You’ve seen the “Clear Cut Bainbridge Island” bumper stickers, a little semi-humorous barb against Bainbridge Islanders’ purported love of trees. But how deep is that love? And is it real love when there’s little action to back it up?
Last Friday, September 6, a Bainbridge Islander submitted a formal complaint to City of Bainbridge Island Code Enforcement regarding the felling of around 23 mature trees on August 22 on a waterfront property in development on Bergman Road. (The cleared property is on a subdivision of the property once owned by the son of Charles Lindbergh and later by an heir to the Westinghouse fortune.) The complainant, who asked Code Enforcement and IB not to disclose his identity out of concern for his and his property’s safety, alleges that developer Daniel Brown, who is building a house on the property, cut down the trees for no reason other than to enhance the view from the future house.
I spoke with COBI Planning Manager Josh Machen who said that there is no code on the books that would have prevented the developer from cutting down those trees for any reason, including just to enhance the view, provided he had obtained a permit beforehand, which he had. According to Machen, with proper permitting, it is legal to clear cut a property. However, the complaint also alleges that Brown cut down at least four mature trees “well within 50 feet of the water.” According to Machen, that would be a violation of the newly updated Shoreline Master Plan, which protects a 50-foot buffer of native vegetation along the shoreline. Rough measurements from the shoreline to the stumps indicate that some of the trees were within that buffer, but Code Enforcement has not yet taken official measurements.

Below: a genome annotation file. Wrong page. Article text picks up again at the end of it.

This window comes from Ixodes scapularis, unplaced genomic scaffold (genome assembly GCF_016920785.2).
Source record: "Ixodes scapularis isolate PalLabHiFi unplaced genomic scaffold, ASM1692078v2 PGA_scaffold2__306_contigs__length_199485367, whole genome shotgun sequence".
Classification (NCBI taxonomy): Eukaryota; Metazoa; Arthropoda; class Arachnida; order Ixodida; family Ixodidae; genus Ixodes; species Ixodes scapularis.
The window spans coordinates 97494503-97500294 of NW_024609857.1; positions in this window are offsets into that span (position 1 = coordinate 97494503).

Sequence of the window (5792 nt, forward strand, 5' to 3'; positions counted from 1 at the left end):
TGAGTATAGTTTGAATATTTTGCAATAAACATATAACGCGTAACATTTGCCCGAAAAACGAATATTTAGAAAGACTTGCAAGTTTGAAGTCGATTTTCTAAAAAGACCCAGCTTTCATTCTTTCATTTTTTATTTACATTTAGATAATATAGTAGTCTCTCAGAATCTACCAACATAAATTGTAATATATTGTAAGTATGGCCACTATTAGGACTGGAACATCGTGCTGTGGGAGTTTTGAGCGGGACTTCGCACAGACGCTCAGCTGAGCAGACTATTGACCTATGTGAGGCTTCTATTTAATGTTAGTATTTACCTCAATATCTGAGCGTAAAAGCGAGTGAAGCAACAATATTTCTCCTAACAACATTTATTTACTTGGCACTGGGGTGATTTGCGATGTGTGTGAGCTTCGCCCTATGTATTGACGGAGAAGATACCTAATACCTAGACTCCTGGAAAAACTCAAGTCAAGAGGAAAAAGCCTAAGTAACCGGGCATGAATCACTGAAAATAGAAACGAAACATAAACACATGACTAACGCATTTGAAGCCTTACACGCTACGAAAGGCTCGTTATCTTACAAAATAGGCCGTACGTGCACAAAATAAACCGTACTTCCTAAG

About the trees, the complainant wrote, “These trees provided habitat for native sapsuckers and banded pigeons, and perching sites for bald eagles, blue herons, and kingfishers. They also stabilized the shoreline.”
I asked Machen what would happen as a result of the complaint. He said that a Code Enforcement Officer would investigate to determine if there had been a violation. He added that there would have been a visit from Code Compliance anyway at the conclusion of the project. I pointed out that evidence of the trees would at that point have been removed, so the visit would not have shown a violation even if there had been one. He nodded and shrugged to indicate that was true.
I then asked him what the consequences are for a violation of the SMP buffer. He said a person found to be in violation would be asked to replant the trees. According to my quick Internet search, four Douglas fir trees, for example, would cost $4 per tree. Add in the cost of delivering the trees to the site and the labor needed to plant them, and I’m going to ballpark the total at around $100.
Given that slap on the wrist, why would any developer who is seeking to achieve a view bother at all to adhere to the SMP—which, ironically, protesters have opposed as being too stringent? The view will still be preserved for 20 or 30 years as the new trees struggle to grow, something made all the more difficult by the loss of the stand, which used to afford some protection to its members. Replanting four little new trees does very little to offset the loss of four mature firs.
Regardless of the outcome of the investigation, this case illustrates the hypocrisy of limited codes with paltry repercussions on an island that talks the tree-loving talk. Without real consequences for violators, the codes, which do not do much to protect trees anyway, are meaningless. If Bainbridge Island truly loves its trees, we all need to do more than proclaim our love for them. We also need to stand by them.
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